Tag Archives: medlineplus

Third-party PubMed video tutorials in plain English

PubMed‘s fantastic, but it can also be mighty frustrating. Maintained by the National Library of Medicine, it’s the interface through which folks can search or browse their way through NIH’s vast repository of health-related research articles.

Unfortunately, it’s also not quite like the user-friendly search engines most of us have come to know and love. That’s where third-party tutorials come in.

If you’re looking for a strong distillation of the basics, head straight for AHCJ’s tip sheet. If you prefer more technical info and less hands-on guidance, see Wikipedia. But if you’re looking for an in-depth, easy-to-follow introduction broken into easily digestible chunks, head for this nine-part video tutorial created by an Indiana University medical librarian.

She uses accessible language, analogies and well-paced demonstrations to peel back the layers of the labyrinth and help viewers understand the purpose and relevant applications of the interface’s features. Here’s the first installment:

full-screen-modeNote that on Screenjelly webcasts, such as this one, you can click on the “full-screen” icon in the bottom-right corner of the player. Screenjelly looks much better in the full-screen mode than most players.

  • PubMed Tutorial #1: Main PubMed page layout, differences from old PubMed layout
  • PubMed Tutorial #2: From a citation to the full text: Single Citation Matcher and PubMed search box
  • PubMed Tutorial #3: Parts of a PubMed record–order of retrieval, citation information, journal abbreviations, and non-English citations
  • PubMed Tutorial #4: Controlled Vocabulary Part 1: general explanation. Controlled v. natural language, Hierarchical tree structure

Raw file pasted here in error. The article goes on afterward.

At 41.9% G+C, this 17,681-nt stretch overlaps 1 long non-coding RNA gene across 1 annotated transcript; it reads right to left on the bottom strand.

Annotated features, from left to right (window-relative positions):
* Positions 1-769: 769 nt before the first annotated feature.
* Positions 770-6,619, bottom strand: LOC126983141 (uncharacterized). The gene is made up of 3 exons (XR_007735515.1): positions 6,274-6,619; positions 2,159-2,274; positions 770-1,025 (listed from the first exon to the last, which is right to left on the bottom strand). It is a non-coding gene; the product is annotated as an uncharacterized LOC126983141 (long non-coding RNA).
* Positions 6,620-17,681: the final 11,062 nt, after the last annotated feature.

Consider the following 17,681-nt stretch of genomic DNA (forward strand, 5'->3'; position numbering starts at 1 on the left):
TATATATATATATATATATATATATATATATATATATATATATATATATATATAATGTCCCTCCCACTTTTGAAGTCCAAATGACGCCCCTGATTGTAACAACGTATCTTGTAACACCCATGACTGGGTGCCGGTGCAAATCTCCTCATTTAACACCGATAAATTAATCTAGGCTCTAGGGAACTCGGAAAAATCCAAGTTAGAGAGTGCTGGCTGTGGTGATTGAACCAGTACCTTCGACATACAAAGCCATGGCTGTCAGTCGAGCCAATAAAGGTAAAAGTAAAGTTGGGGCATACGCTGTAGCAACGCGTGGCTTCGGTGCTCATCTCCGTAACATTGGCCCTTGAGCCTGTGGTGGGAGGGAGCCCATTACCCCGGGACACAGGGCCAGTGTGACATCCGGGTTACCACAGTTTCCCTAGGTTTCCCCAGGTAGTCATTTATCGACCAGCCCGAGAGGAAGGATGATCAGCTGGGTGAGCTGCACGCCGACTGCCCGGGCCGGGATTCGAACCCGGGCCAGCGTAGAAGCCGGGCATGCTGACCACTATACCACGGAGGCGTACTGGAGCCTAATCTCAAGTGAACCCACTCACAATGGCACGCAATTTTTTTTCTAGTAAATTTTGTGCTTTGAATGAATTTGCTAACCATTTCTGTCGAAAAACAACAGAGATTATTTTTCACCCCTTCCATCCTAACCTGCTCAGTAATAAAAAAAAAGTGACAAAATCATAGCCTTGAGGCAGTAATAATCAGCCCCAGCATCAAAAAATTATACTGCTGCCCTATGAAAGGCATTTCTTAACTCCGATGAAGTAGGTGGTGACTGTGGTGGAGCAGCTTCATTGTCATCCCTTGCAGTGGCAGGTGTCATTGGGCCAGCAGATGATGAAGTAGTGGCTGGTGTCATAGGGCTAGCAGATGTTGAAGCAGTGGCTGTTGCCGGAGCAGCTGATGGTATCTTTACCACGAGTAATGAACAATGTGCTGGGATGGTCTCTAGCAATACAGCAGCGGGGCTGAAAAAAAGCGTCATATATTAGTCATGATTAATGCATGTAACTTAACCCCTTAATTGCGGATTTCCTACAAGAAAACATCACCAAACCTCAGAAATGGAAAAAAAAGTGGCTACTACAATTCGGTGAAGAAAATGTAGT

• PubMed Tutorial #5: Controlled Vocab Part 2: Mesh Part 1, medical examples of entry terms and tree structure, how to get from PubMed to MeSH
  • PubMed Tutorial #6: Mesh Part 2: searching for MeSH terms to then search PubMed
  • PubMed Tutorial #7: MeSH terms to search in PubMed, PubMed Display and Send To features
  • PubMed Tutorial #8: Advanced search: Search History, Details, Limits, Additional Fields
  • PubMed Tutorial #9: Topic-Specific Queries–How to Find them, the specific ones for Public Health, demonstrates Health Services Research Queries and Health Disparities
  • (Hat tip to Eagle Dawg)

    41 additional journals make the Medline cut

    Looking for the latest edition of Advanced Emergency Nursing Journal, the Journal of Patient Safety or the Saudi Journal of Gastroenterology, the official journal of the Saudi Gastroenterology Association? You’re in luck! They are among 41 publications to recently be accepted by the National Library of Medicine for inclusion in the Medline database.

    Three times a year, the National Library of Medicine’s Literature Selection Technical Review Committee meets to review Medline’s roster of about 5,000 journals. At each meeting, the committee considers about 140 new journals, evaluating each based on their scientific merit and upon where they fit in the NLM’s ideal literature mix. To be included, journals need to produce high-quality, medical-related content with high editorial and production standards. It also helps if the abstracts, at least, are in English.


    AHCJ Tip sheet: Mining NLM databases: PubMed, Medline and more

    Blog outlines differences in two health databases

    The Emerging Technologies Librarian blog takes a moment to explain why the government maintains both the MedlinePlus and Healthfinder databases, and the differences between the two systems. MedlinePlus is more of an accessible gateway with a more limited scope and stronger editorial consistency, while Healthfinder is more comprehensive and allows deeper investigation. Health care journalists should be familiar with the advantages and disadvantages of each, as both can be helpful when used in the right situation.